Rumpus: Speaking of absurdity and identity, it’s perfect that we’re sitting here in Nashville and downstairs there’s a group of people celebrating a wedding. Upstairs, there’s a group celebrating an engagement. Los Angeles is on a different track, a different timetable, where you chase the thing longer, but here it’s culturally accepted and expected, really, to choose a direction, a way of life, as quickly as possible.

Farahmand: Right. This feels like a perfect moment. There are people cheering around us.

Rumpus: But not for us.

Farahmand: No. And yeah, I mean, what a lot of the characters are facing in the book is the fact that they don’t know what to do with their lives. There’s marriage, having a family, settling into a career. The characters in the book are a bit younger than we are. They’re in their early-to-mid-twenties, but that’s when you’re really coming to terms with not just who you are, but who you aren’t, and what you want to do about that.

Rumpus: Yeah. I know that you finished the book and wrote others during the next iteration of not knowing what was next.

Farahmand: Yeah. I finished Chimero when I was twenty-three or twenty-four years old, but it never really went anywhere, not that I was expecting to finish it and right away have a lot of success and have everything sorted out, though that would’ve been nice. But then, it might’ve even been good for me not to get those things because, since then, I ended up spending a lot of time in Appalachia, bouncing back and forth from the East Coast to West Coast, ending up in the South a lot and in Mexico. Since then, I’ve written two other novels, which I suppose they do read in order. The one after Chimero is called Treseratropes and the third one is called C.

Rumpus: One of the things that I think is especially relatable is the profound discomfort and problematic nature of returning home. Maybe it’s the true antihero story. The hero returns home and does nothing. What is it that’s so rough about returning to one’s hometown?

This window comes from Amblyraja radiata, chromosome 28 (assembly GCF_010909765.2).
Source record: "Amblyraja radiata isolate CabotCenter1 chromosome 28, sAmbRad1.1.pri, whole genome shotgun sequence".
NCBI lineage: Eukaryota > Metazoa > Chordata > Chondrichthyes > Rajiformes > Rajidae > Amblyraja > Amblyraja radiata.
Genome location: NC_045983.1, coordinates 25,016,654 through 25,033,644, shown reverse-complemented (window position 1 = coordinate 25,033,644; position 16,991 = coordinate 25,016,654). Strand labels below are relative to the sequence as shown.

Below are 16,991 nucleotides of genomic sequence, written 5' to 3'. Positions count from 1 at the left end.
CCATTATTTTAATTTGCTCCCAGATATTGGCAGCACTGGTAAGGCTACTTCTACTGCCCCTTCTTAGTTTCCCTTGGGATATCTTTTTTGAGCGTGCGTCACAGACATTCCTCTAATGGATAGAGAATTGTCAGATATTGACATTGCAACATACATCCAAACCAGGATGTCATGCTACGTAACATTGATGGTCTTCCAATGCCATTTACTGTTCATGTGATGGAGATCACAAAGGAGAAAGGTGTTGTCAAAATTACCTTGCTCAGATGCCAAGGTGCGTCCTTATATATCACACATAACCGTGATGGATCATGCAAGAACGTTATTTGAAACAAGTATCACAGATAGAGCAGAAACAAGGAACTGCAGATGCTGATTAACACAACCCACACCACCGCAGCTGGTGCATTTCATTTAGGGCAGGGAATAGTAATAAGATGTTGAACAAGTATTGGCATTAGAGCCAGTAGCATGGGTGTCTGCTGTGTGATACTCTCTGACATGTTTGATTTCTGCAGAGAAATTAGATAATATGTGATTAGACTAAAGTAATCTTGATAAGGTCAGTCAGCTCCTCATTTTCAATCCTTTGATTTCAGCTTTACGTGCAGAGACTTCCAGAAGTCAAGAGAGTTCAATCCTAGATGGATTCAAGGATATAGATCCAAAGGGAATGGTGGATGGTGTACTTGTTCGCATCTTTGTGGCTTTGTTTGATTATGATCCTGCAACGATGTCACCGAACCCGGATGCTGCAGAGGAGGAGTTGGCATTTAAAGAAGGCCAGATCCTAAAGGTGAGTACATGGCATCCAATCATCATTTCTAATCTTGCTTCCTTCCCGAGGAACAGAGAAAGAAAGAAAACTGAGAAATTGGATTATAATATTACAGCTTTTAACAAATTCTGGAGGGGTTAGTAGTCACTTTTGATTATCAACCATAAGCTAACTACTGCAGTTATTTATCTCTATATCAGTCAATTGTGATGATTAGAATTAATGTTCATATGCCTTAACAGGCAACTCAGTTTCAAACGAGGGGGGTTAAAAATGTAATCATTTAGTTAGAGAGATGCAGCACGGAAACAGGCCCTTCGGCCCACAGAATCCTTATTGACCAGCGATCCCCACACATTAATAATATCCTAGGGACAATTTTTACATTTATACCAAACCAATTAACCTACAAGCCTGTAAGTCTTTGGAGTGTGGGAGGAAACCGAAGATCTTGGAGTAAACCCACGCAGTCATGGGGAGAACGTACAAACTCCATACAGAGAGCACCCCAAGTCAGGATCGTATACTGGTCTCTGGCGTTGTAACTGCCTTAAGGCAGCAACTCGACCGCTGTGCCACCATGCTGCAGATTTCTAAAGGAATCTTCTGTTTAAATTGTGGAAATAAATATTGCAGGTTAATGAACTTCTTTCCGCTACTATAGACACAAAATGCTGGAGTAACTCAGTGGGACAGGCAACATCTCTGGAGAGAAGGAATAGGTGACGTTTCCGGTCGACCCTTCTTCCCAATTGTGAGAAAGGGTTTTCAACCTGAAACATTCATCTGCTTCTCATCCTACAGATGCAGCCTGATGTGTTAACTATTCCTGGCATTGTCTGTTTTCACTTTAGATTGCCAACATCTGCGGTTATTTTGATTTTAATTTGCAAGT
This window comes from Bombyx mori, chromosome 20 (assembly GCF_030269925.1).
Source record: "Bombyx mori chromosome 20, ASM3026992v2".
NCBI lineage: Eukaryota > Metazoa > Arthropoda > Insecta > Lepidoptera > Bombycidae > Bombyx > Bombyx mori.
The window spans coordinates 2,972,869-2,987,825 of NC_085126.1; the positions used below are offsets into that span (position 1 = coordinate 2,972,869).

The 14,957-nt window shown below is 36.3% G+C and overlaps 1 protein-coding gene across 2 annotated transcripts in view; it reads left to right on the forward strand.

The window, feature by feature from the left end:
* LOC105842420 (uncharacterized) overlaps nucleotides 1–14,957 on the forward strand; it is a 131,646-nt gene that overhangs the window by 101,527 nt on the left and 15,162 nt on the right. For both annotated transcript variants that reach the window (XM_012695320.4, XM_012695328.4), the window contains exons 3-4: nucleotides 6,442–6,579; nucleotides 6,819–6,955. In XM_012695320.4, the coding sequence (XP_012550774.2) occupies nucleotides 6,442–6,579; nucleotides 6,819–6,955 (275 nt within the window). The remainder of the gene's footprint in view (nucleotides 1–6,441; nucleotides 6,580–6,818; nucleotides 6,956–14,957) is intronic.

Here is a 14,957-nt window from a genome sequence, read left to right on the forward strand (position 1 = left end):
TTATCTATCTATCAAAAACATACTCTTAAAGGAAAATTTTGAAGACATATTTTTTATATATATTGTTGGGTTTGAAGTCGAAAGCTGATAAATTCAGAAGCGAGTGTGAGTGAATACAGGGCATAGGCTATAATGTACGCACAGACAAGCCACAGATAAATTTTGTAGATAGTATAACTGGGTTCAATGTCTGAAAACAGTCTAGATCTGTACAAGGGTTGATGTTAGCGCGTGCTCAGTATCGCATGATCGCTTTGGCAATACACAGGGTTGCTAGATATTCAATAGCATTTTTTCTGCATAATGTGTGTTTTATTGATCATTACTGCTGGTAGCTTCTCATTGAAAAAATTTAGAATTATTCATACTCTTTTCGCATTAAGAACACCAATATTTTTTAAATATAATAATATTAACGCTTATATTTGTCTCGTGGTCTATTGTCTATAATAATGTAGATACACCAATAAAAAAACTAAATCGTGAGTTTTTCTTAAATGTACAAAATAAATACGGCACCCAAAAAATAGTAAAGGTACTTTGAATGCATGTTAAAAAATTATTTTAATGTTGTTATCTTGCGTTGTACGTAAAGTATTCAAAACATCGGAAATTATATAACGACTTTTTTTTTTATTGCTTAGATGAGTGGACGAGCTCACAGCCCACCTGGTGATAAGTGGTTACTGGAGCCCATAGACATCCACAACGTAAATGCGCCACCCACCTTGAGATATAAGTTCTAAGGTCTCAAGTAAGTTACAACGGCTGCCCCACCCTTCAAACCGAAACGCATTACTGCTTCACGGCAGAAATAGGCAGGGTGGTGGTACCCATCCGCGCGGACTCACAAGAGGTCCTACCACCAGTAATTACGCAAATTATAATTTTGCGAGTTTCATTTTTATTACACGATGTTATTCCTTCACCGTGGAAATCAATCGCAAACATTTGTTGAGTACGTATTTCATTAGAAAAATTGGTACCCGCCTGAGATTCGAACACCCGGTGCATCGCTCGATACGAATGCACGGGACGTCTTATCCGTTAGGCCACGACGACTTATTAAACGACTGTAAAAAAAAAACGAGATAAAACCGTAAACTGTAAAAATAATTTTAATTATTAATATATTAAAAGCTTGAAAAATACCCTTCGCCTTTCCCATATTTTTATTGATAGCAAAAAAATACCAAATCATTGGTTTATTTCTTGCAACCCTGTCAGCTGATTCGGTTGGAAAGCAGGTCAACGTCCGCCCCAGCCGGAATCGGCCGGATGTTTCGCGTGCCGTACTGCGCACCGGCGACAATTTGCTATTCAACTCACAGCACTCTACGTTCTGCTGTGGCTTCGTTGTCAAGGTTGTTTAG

Farahmand: I mean, yeah, there’s that Joseph Campbell quote, or maybe it isn’t Joseph Campbell but Carl Jung or someone like that, but the quote that goes, “There’s only two stories: A hero goes out on a journey or a villain comes to town and, really, they’re the same story.” You identify who you are as who you were and when you go back to where you were, you realize that where you were isn’t who you are right now. You’re wrestling with this past that you were also holding onto when you were away from home. When you get back, there’s this fast-forwarding, so you begin to doubt yourself. It was a particular place in time and space that isn’t there anymore and you’re not there anymore.

Rumpus: One of the things I remember clearly about being in the cottage those two weeks was hearing you in the room over reading your manuscript aloud. And the book reads like it was meant to be spoken. Is that the final way you vet your writing?

Farahmand: Yeah. It’s just the sound of the words is what you can trust the most. Sound is sound.

Rumpus: Is it a way of knowing if something’s untrue or too true, in the same way when you say something to someone’s face, you get yourself to say it, and it’s a way of tempering how far you’re willing to take something?

Farahmand: I think that’s true. It keeps you honest because you can tell if something sounds like your writing when you say it aloud. If you’re just typing things out, it can get away from you. I mean, all of art, writing, anything creative, is something that’s outside of you. Trying to keep things close to that feeling of being in service of something that is larger than you is always the way to proceed. All of these lines are coming from somewhere outside of me, but as long as the lines are coming in, I’ll keep taking them down.

Rumpus: One of the ways that I think you’re able to achieve it not feeling written but alive, of its own, is—this is going to sound insulting, but I’ll get to a good place—I think the work is deceptively poetic and one reason for that and for it not feeling written is you have a pretty restrained lexicon.